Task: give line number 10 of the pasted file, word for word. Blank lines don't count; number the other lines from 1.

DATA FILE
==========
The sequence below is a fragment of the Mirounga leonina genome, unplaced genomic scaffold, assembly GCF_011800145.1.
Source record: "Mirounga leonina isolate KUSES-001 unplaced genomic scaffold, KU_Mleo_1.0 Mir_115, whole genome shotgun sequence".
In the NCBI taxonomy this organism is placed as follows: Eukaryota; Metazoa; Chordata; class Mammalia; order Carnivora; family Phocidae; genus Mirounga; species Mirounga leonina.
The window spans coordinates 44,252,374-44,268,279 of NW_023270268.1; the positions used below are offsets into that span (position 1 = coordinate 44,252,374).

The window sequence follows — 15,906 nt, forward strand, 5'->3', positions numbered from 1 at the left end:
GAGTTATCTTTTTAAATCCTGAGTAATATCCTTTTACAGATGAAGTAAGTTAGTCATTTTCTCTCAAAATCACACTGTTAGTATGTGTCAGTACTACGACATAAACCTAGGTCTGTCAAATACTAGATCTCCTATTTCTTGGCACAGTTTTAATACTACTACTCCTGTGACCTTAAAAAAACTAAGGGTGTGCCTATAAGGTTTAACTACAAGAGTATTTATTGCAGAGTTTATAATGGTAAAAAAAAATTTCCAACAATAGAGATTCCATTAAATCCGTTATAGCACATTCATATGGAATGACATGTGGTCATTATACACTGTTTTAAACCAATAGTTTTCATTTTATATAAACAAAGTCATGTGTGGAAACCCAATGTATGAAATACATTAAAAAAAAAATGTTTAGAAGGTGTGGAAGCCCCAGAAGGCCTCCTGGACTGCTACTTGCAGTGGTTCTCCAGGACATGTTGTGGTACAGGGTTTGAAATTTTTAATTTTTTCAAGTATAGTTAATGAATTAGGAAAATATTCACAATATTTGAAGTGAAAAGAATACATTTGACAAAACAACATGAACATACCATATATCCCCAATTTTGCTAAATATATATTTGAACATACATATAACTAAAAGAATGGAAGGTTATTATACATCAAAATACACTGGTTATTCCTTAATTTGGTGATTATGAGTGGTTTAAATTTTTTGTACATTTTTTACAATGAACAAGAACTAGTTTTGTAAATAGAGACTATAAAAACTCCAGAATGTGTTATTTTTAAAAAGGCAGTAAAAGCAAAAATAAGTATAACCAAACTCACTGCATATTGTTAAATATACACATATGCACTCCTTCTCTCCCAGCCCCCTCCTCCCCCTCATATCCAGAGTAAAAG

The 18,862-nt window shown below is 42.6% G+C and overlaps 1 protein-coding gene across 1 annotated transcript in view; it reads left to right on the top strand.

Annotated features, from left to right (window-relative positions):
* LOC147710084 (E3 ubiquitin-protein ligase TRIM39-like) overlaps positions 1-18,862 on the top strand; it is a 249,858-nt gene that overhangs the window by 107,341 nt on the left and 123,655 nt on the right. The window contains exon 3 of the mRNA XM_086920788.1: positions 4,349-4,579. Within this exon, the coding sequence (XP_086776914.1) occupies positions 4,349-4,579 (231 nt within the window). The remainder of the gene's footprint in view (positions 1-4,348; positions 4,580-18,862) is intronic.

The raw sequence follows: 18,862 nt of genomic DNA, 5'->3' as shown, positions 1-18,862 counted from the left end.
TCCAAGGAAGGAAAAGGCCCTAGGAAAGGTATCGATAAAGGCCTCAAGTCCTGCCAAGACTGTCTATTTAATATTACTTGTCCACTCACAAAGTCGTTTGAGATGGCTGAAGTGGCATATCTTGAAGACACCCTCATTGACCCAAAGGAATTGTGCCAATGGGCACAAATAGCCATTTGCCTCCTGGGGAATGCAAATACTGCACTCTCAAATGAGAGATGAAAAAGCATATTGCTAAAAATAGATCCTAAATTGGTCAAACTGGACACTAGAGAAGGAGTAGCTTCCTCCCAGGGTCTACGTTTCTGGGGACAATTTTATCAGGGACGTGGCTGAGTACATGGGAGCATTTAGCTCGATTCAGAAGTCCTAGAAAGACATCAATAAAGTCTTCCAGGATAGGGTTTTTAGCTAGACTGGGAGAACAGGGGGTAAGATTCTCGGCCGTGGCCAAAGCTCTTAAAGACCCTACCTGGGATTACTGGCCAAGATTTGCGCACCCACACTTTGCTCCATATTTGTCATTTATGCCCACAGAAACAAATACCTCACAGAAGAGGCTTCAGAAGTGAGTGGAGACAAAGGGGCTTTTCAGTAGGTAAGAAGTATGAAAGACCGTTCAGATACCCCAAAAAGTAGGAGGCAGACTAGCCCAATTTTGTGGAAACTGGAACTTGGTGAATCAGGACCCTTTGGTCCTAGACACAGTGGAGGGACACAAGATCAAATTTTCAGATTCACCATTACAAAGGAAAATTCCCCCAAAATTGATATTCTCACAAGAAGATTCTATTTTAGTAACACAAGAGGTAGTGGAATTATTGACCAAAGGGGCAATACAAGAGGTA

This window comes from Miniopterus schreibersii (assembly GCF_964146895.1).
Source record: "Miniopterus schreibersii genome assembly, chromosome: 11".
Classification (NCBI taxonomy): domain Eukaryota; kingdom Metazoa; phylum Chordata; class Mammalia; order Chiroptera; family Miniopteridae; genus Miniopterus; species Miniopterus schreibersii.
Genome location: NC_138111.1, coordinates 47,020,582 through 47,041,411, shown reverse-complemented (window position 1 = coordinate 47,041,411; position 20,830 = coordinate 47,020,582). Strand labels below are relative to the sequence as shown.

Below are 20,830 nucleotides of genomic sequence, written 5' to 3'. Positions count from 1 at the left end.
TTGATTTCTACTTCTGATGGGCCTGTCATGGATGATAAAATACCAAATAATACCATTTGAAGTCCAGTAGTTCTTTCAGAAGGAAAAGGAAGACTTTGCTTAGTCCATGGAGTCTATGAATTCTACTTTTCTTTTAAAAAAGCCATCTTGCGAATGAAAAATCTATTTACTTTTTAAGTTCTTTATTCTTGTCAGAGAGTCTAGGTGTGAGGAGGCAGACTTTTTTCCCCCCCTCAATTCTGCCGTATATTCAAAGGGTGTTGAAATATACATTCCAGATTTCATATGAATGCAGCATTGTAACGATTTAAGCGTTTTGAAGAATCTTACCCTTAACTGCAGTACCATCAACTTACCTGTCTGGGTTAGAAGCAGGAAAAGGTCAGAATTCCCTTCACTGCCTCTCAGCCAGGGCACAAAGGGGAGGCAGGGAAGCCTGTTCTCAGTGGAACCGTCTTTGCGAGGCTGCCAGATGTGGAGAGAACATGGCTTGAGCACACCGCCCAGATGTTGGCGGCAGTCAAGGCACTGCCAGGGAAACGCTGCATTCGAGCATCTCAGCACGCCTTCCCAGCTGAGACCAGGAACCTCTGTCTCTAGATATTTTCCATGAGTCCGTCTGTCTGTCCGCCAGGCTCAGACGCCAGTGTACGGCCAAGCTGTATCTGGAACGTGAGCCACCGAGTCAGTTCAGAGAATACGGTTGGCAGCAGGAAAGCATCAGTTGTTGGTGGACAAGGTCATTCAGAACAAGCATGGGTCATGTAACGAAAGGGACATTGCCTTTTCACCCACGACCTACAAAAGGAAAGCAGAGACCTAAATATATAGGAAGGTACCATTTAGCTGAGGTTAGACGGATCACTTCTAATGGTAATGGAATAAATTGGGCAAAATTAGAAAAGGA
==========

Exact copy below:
The raw sequence follows: 18,862 nt of genomic DNA, 5'->3' as shown, positions 1-18,862 counted from the left end.